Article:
# Is there a deeper connection between the two Riesz's Representation Theorems?

I have been reading Kreyszig's Functional Analysis when I encountered two versions of Riesz's Representation Theorems:

(1) Every bounded linear functional $f$ on a Hilbert space $H$ can be represented in terms of the inner product, namely $f(x)=\langle x,z\rangle$, where $z$ is uniquely determined by $f$ and $\|z\|=\|f\|$.

(2) Let $H_{1},H_{2}$ be Hilbert spaces and $h:H_{1}\times{}H_{2}\rightarrow{}K$ a bounded sesquilinear form. Then $h$ has a representation $h(x,y)= \langle Sx,y \rangle$, where $S:H_{1}\rightarrow{}H_{2}$ is a bounded linear operator. $S$ is uniquely determined by $h$ and has norm $\|S\|=\|h\|$.

The book used (1) to deduce (2), but I am curious whether you can deduce (1) given (2)? Is there a way to understand (1) as a special case of (2)?

Also, I find these two theorems very similar to each other. So I'm curious if is there a deeper connection between them, other than the superficial similarity in their names and their mutual concern for norm equality?

Sorry if this is a vague questions...

Thank you!!

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Try to do the real case first. Simply consider $h: H \times H^\ast \to \mathbb{R}$ given by $h(x,f) = f(x)$. After you got that one right, you need to think about where to complex conjugate. –  t.b. May 5 '12 at 11:14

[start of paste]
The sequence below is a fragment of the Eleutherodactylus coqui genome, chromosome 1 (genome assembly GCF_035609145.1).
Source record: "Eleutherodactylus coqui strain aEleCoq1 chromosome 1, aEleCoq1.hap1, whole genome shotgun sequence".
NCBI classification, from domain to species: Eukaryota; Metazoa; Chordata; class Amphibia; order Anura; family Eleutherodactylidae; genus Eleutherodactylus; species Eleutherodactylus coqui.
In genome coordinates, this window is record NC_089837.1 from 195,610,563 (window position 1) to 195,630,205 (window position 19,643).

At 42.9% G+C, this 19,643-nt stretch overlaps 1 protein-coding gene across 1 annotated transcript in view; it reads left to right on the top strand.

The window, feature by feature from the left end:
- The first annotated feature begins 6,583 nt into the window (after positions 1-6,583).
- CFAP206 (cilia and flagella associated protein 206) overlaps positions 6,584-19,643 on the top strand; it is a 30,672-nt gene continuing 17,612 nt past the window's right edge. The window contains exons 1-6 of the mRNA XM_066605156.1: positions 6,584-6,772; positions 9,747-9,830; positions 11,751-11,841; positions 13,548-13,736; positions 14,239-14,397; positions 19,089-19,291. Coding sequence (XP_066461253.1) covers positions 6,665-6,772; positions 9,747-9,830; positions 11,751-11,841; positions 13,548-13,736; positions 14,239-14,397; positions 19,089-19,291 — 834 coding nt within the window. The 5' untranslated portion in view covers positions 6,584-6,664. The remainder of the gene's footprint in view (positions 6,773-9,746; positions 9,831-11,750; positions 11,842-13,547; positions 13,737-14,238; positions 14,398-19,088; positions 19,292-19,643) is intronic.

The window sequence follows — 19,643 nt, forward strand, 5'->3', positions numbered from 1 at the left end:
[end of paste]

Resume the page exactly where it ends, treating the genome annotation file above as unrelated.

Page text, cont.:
@t.b.: it looks to me that you are using that $H^*$ is a Hilbert space, which usually requires 1). –  Martin Argerami May 5 '12 at 14:13
@Martin: you're right that there's a word to say here. It suffices to check the parallelogram law for the norm on $H^\ast$. To this end, you can assume that the functionals $f$ and $g$ are linearly independent and observe that their joint kernel $K$ then has codimension $2$ and yields an orthogonal decomposition $H = K \oplus \mathbb{C}^2$. This essentially reduces the problem to $\mathbb{C}^2$ where linear algebra does the rest. Of course, this consideration also yields (1) quite easily but you don't need to use it formally. –  t.b. May 5 '12 at 15:31
@t.b. Thank you for your reminder! I'm guessing in the complex case you mean $h(ax,bf):=af(b^{\star}x)=<Sx,f>=<x,S^{\star}f>=<x,z>$, where $h$ is a sesquilinear form, am I right on this? –  Vokram May 6 '12 at 3:38
@Vokram: sorry for replying so late, not quite. I'll elaborate into an answer tomorrow if there's not an answer already. –  t.b. May 6 '12 at 22:07